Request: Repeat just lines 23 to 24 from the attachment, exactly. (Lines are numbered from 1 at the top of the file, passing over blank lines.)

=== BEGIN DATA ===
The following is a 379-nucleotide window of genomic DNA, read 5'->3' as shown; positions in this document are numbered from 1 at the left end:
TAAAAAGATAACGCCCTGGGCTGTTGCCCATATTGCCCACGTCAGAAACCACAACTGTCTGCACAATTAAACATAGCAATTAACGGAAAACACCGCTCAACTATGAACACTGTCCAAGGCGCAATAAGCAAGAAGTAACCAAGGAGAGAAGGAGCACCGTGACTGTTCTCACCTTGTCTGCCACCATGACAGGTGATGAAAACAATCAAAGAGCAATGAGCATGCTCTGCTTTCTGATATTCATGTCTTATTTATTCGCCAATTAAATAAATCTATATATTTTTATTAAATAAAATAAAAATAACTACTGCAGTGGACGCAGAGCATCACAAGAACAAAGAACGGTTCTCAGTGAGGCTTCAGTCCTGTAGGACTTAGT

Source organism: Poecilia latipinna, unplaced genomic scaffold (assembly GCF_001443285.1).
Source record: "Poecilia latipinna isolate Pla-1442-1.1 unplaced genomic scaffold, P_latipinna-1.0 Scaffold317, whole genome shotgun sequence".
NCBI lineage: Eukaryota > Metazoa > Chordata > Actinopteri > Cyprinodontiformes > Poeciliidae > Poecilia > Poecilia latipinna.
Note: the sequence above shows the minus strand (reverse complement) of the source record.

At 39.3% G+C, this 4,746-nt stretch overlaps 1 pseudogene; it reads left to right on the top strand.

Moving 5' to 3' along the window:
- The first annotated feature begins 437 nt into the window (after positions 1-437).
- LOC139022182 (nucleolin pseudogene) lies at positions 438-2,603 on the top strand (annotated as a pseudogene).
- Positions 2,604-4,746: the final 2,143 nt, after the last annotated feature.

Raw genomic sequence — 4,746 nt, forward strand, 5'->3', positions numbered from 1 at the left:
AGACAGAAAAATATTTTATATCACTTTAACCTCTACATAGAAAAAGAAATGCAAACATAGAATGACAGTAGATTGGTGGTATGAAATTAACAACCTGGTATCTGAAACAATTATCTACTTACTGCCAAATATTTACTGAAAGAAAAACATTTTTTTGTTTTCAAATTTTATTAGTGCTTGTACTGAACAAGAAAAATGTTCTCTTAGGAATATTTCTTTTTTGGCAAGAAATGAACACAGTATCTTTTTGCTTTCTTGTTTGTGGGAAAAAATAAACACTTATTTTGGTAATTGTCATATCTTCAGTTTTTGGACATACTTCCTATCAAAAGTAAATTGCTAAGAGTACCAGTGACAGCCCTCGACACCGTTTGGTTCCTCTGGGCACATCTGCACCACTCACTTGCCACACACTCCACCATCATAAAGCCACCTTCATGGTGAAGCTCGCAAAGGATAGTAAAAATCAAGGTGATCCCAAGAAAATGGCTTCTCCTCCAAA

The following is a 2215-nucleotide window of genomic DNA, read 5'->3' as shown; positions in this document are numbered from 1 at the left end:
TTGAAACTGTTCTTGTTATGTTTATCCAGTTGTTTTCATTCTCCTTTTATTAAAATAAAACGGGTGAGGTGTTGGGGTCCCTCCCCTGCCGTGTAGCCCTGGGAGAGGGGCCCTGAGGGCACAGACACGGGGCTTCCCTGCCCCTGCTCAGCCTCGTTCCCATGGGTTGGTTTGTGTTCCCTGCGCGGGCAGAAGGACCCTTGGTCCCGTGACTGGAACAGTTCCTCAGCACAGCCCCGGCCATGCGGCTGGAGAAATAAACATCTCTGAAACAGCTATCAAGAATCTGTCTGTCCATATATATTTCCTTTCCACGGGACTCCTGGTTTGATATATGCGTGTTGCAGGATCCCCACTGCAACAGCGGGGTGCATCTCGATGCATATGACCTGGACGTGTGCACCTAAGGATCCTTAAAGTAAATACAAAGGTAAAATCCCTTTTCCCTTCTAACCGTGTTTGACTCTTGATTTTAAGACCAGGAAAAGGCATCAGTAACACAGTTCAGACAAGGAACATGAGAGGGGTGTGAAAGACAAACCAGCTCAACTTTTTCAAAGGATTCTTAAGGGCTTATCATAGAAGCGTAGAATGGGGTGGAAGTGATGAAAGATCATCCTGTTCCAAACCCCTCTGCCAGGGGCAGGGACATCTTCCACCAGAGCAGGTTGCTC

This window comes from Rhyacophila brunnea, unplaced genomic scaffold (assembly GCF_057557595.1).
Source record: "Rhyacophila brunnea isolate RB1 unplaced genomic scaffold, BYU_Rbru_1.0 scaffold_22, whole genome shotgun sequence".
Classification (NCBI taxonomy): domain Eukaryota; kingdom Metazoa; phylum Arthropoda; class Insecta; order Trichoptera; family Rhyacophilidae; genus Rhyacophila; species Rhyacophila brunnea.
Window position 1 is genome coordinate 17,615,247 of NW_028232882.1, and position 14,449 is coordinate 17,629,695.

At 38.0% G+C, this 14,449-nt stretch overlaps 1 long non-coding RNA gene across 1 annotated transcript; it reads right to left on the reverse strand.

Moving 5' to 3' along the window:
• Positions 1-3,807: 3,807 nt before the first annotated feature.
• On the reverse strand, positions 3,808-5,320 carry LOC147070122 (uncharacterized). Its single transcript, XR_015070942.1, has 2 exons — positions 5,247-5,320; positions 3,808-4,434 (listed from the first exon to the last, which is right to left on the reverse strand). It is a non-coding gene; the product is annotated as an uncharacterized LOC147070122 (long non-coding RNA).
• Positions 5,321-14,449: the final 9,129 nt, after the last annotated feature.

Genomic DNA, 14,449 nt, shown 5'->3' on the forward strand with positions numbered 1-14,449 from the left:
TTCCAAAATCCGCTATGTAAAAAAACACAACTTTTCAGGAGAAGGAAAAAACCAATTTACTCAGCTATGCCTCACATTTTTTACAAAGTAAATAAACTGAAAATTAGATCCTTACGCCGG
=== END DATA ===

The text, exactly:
• On the reverse strand, positions 3,808-5,320 carry LOC147070122 (uncharacterized). Its single transcript, XR_015070942.1, has 2 exons — positions 5,247-5,320; positions 3,808-4,434 (listed from the first exon to the last, which is right to left on the reverse strand). It is a non-coding gene; the product is annotated as an uncharacterized LOC147070122 (long non-coding RNA).
• Positions 5,321-14,449: the final 9,129 nt, after the last annotated feature.